# Selected topics in finite mathematics/Dropout criterion

[Give a very very brief overview of the criteria?]

## Objectives

Determine whether or not Plurality, Borda Count, Condorcet, Sequential Pairwise, or Sequential Run off can prove or disprove the given statement

## Details

Dropout Criterion: Occurs when the the individual who wins does not change when a loser drops out of the election. A 'fair' voting system should meet this criterion.

If then form: If there is a winner, and the loser drops out, then the winner does not change.

[Give a prose-explanation of the criteria?]

## Examples

The Condorcet method does satisfy the dropout criterion. Consider that under the Condorcet method a winning candidate must defeat each other candidate in a one-on-one election. If one of the losing candidates drops out, then the winning candidate would still beat the remaining candidates in one-on-one elections.

## Nonexamples

Several methods fail to satisfy the dropout criterion. The following election will be used for several examples.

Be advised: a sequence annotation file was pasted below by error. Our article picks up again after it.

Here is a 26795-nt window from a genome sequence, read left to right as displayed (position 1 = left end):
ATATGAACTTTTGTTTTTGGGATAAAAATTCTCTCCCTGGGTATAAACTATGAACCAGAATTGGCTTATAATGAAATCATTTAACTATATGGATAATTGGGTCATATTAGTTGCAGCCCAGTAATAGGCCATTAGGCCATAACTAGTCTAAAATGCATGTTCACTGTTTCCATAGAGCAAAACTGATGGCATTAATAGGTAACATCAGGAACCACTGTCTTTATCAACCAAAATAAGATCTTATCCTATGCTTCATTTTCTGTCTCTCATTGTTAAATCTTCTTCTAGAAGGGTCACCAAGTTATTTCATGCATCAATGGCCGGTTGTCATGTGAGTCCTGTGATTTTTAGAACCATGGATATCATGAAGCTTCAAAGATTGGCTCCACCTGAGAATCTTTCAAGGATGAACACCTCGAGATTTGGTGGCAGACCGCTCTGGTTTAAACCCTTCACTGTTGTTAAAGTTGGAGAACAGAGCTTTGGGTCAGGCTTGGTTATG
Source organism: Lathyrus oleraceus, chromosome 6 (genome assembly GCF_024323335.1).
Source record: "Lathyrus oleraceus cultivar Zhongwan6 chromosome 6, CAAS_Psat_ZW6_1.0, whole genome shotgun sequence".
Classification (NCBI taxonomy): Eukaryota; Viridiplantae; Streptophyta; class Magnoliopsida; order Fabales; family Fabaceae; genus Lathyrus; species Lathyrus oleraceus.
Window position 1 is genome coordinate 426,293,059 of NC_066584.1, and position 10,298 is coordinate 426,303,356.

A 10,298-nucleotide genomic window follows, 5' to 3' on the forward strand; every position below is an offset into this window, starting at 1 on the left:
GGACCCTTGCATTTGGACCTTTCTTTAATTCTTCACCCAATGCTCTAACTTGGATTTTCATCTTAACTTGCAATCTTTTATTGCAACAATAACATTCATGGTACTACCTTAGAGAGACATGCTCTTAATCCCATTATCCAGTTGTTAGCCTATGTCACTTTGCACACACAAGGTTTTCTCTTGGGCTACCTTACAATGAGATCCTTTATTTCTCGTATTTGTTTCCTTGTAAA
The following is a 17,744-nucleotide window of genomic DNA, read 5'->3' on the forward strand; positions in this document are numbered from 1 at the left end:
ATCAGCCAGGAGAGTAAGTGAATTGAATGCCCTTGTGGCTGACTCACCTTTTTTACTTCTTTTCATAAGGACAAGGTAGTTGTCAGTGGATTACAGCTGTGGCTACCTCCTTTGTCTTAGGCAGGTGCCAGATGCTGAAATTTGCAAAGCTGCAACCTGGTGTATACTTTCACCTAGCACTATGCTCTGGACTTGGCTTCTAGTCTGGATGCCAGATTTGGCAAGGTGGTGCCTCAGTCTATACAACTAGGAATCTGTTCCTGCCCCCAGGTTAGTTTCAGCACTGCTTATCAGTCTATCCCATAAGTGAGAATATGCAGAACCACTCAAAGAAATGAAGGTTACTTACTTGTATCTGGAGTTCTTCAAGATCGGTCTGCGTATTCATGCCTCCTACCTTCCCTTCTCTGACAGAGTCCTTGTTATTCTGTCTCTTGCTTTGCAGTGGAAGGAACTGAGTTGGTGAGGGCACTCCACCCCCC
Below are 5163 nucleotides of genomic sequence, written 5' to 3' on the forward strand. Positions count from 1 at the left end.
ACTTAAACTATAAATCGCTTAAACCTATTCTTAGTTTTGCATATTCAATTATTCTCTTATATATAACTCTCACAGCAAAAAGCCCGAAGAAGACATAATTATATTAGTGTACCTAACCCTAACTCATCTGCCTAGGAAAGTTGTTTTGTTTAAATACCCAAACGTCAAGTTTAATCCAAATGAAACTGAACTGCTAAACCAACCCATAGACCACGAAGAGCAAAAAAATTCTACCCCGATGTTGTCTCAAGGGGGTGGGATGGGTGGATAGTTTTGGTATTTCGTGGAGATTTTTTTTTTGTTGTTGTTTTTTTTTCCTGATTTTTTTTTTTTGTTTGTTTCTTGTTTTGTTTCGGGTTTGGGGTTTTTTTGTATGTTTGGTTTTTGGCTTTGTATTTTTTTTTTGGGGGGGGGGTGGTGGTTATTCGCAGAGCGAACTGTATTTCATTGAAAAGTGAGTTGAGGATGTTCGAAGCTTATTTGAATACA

1st choice 2nd choice 3rd choice 4th choice 5th choice A B C D E B C A E B C A E B D D E B A A E D D C C

Plurality fails to satisfy the dropout criteria. A will win as it is. But if B drops out, then C becomes the winner.

Sequential pairwise elections fails to satisfy this criteria. Consider the above election with agenda E B C D A. Currently A is set to win, but if E drops out, then B becomes the winner.

Sequential runoffs fail to satisfy this criteria. Consider the above election. A will win it as is. But if E drops out, then B wins.

For Borda count we turn to another election. Below we have an election where A is winning (23-22), but if C drops out then B becomes the winner (17-16).

1st choice 2nd choice A B D A C D B C E E

## Homework

Consider the preference schedule below. If this election is held using plurality, is the dropout criterion satisfied?

1st choice 2nd choice 3rd choice A B C B C B C A A

Consider the preference schedule below. If this election is held using plurality, is the dropout criterion satisfied?

1st choice 2nd choice 3rd choice A B C B A A C C B

Consider the following voting system. It is similar to sequential runoffs, but instead of eliminating the candidate least favored in first, we'll sequentially eliminate the candidate with the most last-place votes. The last candidate left is declared the winner. Does this voting system satisfy the dropout criterion?